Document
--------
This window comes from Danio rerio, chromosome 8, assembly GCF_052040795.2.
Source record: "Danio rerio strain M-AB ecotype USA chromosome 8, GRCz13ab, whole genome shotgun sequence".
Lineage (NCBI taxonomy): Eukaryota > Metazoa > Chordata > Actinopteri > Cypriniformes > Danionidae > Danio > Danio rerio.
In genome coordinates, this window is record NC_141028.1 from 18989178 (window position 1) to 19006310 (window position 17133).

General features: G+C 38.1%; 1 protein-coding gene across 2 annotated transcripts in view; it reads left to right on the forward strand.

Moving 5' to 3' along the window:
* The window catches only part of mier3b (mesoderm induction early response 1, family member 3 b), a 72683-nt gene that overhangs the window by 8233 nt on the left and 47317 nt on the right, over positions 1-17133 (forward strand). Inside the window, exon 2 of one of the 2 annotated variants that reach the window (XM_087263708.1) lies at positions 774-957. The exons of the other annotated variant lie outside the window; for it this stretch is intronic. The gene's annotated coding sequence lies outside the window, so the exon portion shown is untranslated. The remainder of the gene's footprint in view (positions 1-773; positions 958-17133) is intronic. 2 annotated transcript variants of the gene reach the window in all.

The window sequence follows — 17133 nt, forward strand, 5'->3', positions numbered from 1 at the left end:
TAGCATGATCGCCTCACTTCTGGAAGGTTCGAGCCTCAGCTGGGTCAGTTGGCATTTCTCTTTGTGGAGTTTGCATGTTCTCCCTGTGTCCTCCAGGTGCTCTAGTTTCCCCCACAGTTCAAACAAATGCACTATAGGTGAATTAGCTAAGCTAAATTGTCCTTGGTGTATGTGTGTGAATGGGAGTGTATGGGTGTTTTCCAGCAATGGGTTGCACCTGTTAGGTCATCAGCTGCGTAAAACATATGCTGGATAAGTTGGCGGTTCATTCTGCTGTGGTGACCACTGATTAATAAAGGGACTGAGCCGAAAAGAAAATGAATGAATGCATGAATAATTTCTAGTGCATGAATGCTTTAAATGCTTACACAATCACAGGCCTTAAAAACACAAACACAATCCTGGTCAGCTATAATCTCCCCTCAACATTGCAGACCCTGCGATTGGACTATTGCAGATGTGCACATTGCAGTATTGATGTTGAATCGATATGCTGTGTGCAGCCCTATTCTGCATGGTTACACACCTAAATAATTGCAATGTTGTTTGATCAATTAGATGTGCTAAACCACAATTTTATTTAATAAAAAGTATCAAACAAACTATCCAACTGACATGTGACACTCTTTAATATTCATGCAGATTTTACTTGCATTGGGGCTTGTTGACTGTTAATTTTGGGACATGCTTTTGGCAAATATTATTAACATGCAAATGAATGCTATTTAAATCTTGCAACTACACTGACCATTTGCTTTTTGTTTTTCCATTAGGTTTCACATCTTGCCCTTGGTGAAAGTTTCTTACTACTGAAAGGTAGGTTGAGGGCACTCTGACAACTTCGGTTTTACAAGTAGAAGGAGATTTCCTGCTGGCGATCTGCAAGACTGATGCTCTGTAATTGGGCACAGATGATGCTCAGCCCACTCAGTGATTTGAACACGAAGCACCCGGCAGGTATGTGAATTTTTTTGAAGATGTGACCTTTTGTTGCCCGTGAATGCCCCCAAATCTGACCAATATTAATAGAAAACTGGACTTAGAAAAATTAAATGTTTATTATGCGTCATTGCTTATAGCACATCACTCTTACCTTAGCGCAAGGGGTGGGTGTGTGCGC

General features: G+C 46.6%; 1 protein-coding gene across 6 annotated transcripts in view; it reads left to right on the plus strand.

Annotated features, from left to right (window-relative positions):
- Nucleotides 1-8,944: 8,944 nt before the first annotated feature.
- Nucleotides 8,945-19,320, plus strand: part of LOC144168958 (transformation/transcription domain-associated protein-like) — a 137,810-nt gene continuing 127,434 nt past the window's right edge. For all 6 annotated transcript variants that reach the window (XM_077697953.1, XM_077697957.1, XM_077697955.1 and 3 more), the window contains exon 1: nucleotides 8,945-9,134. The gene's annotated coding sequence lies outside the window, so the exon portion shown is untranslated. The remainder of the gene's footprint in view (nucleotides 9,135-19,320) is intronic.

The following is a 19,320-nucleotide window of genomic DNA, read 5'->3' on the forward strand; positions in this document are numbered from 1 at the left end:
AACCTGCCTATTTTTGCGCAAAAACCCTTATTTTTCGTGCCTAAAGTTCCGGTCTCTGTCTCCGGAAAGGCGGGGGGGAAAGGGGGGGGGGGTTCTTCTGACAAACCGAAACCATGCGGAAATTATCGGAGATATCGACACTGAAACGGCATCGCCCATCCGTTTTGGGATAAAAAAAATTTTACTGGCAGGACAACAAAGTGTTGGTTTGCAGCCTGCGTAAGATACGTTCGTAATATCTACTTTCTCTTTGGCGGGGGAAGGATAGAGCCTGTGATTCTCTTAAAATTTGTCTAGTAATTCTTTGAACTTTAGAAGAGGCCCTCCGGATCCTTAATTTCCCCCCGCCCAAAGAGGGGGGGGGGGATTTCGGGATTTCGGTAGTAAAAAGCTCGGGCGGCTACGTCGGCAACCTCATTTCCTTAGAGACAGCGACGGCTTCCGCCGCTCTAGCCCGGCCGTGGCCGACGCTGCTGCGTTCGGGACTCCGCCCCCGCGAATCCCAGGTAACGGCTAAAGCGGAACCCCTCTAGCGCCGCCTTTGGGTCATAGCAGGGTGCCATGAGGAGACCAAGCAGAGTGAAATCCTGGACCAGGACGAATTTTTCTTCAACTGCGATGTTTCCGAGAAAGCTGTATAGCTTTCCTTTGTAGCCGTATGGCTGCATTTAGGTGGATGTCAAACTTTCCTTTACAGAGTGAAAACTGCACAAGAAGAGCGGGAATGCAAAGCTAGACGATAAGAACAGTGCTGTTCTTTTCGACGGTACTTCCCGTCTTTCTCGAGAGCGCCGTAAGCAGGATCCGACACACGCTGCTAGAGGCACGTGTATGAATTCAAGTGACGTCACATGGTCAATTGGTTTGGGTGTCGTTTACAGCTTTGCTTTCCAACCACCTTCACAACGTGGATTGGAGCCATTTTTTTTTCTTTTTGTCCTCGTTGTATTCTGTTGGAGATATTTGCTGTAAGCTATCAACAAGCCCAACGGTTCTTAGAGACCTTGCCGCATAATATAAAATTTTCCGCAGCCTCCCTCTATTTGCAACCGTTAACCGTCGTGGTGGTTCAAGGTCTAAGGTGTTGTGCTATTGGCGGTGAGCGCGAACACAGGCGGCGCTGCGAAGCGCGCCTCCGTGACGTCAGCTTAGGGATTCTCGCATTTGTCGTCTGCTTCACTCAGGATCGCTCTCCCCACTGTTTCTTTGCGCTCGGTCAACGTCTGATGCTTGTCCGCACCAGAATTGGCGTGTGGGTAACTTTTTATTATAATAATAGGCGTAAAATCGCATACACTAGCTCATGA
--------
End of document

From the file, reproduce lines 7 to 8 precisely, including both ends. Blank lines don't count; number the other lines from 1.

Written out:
* The window catches only part of mier3b (mesoderm induction early response 1, family member 3 b), a 72683-nt gene that overhangs the window by 8233 nt on the left and 47317 nt on the right, over positions 1-17133 (forward strand). Inside the window, exon 2 of one of the 2 annotated variants that reach the window (XM_087263708.1) lies at positions 774-957. The exons of the other annotated variant lie outside the window; for it this stretch is intronic. The gene's annotated coding sequence lies outside the window, so the exon portion shown is untranslated. The remainder of the gene's footprint in view (positions 1-773; positions 958-17133) is intronic. 2 annotated transcript variants of the gene reach the window in all.

The window sequence follows — 17133 nt, forward strand, 5'->3', positions numbered from 1 at the left end: